- The Sprint distance is a great race for any level or experience triathlete. If it's your first race ever, you might consider one where the swim is in a pool - you'll typically share a lane with one or two other swimmers, and swim 10 or 12 laps or so before getting out and running to your bike in T1. Having a comfortable, controlled environment for the swim can be a great way to get into the sport. If your first triathlon is in open water, make sure you've done some open water swimming first. A wetsuit isn't necessary for a sprint distance race (I'll let you be the judge of if water temperature is an issue or not, but I speak as a matter of speed or strategy), but you'll not want for your first ever open-water swim to be surrounded by 50 other people. There are lots of adjustments to make that your pool training simply can't emulate - water chop and temperature, sun glare, lack of visibility in the water, sighting (where you lift your head every few breaths to see where the hell you're going), and - oh yeah - all these limbs around you. The thing about swimming in a crowd is you can only get comfortable with that - and learn to use it to your advantage - with time and experience. You should do some training in open water to develop an understanding of all the other stuff I mentioned, but on race day, feel free to hang wide on the edges of the main group, or way in the back and wait until the large mass is underway. My first open water race ever I positioned myself right in the front - where I have no business being (the fast people start in the front!) and got totally mowed over as soon as the race started. I nearly suffered a panic attack and had my race end before it even got underway. Nobody wins the race in the water, so it's better that you take your time, and are safe and comfortable. On the other hand, if you're ready to rock with everybody in the water, staying in the mix will allow you to draft off of other swimmers, and allow you to save some energy. The big mass will disperse after a few hundred yards, and the swim distance in a Sprint race is short enough where the advantages of drafting aren't, in my experience, terribly significant - but if you have ideas for racing longer distances like 70.3 or Ironman, being in the mass of swimmers who are hell bent to go as fast as they can is great for developing experience that you'll use elsewhere in your triathlon career.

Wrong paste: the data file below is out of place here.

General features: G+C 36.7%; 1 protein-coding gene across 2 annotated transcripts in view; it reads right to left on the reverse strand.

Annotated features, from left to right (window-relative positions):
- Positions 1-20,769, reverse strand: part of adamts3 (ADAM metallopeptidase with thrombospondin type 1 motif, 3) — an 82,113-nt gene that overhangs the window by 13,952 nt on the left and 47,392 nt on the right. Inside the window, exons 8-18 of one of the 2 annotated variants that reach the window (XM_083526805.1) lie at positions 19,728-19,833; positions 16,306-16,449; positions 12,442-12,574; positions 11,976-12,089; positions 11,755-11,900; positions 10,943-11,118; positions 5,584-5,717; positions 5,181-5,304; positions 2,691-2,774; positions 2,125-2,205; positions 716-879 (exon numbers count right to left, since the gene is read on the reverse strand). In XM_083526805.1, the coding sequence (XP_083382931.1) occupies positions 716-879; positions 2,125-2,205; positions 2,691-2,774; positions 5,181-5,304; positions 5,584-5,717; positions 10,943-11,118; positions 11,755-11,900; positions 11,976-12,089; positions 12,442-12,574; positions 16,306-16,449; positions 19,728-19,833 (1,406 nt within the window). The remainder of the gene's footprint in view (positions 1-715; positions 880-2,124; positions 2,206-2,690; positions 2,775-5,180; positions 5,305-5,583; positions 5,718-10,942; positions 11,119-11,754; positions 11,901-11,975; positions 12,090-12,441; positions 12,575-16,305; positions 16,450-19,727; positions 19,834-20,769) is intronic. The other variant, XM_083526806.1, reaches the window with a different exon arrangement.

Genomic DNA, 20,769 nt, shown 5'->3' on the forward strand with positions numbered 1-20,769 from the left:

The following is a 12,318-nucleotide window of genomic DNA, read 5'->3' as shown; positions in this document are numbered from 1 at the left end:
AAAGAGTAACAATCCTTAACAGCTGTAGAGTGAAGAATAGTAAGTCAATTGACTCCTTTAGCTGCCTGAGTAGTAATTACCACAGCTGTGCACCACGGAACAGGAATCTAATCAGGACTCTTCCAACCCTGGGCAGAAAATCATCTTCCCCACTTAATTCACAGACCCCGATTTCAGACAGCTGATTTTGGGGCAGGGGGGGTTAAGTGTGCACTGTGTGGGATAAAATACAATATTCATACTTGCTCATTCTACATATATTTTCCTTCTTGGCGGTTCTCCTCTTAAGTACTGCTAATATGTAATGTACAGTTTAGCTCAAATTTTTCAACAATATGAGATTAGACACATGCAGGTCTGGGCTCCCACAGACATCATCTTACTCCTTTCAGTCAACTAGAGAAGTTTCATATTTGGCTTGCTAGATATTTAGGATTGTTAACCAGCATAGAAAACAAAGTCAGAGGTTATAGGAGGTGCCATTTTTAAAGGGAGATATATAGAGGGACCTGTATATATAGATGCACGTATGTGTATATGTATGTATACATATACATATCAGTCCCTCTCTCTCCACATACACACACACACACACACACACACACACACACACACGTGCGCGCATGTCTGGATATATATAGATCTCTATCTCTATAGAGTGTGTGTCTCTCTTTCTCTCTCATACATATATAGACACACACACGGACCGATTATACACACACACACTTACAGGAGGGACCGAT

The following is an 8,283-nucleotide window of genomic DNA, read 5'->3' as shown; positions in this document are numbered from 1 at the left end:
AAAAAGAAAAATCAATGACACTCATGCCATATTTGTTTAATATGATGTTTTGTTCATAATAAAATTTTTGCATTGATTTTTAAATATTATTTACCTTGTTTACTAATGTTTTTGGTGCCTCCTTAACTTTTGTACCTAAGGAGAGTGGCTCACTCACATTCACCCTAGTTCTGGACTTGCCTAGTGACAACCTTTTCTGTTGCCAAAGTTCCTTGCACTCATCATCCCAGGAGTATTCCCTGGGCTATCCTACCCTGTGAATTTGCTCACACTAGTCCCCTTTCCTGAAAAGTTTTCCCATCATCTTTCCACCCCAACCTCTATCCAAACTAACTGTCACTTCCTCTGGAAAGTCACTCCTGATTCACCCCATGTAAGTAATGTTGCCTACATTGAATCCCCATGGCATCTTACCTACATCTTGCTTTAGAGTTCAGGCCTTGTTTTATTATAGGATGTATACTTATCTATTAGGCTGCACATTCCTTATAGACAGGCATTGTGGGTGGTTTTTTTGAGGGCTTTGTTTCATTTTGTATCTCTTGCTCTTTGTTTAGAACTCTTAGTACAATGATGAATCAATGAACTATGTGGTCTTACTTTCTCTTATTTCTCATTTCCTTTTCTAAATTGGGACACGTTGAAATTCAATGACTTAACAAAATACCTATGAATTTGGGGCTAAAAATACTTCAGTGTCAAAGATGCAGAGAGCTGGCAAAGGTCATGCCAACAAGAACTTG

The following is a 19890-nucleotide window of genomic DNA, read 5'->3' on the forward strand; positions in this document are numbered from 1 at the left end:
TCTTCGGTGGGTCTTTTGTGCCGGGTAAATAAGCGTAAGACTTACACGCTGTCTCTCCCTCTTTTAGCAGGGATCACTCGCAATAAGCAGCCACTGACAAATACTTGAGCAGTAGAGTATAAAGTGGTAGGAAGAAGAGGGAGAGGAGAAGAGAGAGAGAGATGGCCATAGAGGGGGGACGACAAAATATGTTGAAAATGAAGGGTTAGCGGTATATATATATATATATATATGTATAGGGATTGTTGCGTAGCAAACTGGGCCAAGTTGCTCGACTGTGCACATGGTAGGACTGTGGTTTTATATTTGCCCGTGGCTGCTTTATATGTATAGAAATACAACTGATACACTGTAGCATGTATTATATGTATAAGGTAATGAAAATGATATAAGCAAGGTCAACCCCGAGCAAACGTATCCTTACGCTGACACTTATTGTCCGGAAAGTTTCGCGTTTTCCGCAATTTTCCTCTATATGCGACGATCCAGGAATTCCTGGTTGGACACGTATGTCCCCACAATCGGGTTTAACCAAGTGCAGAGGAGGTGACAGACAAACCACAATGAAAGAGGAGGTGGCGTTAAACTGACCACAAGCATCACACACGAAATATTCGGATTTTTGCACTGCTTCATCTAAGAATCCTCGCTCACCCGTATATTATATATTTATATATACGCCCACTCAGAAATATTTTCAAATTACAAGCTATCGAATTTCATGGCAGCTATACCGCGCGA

- With those notes on effort in the water, I'll mention that I redline every Sprint race I'm in. I go as fast as I possibly can through all 3 disciplines. I treat the race as a very hard, brief brick session (a brick workout is combining two disciplines into one workout - swim/bike, or bike/run, for instance). It's a great speed workout, a great way to get the heart rate up, and a good assessment for strength and speed moving from one sport to the next. That effort doesn't have much real-world significance on my favorite distance races (70.3 and Iron), but it's great in context of a season-long build, or just to get out and have a fun day at the races.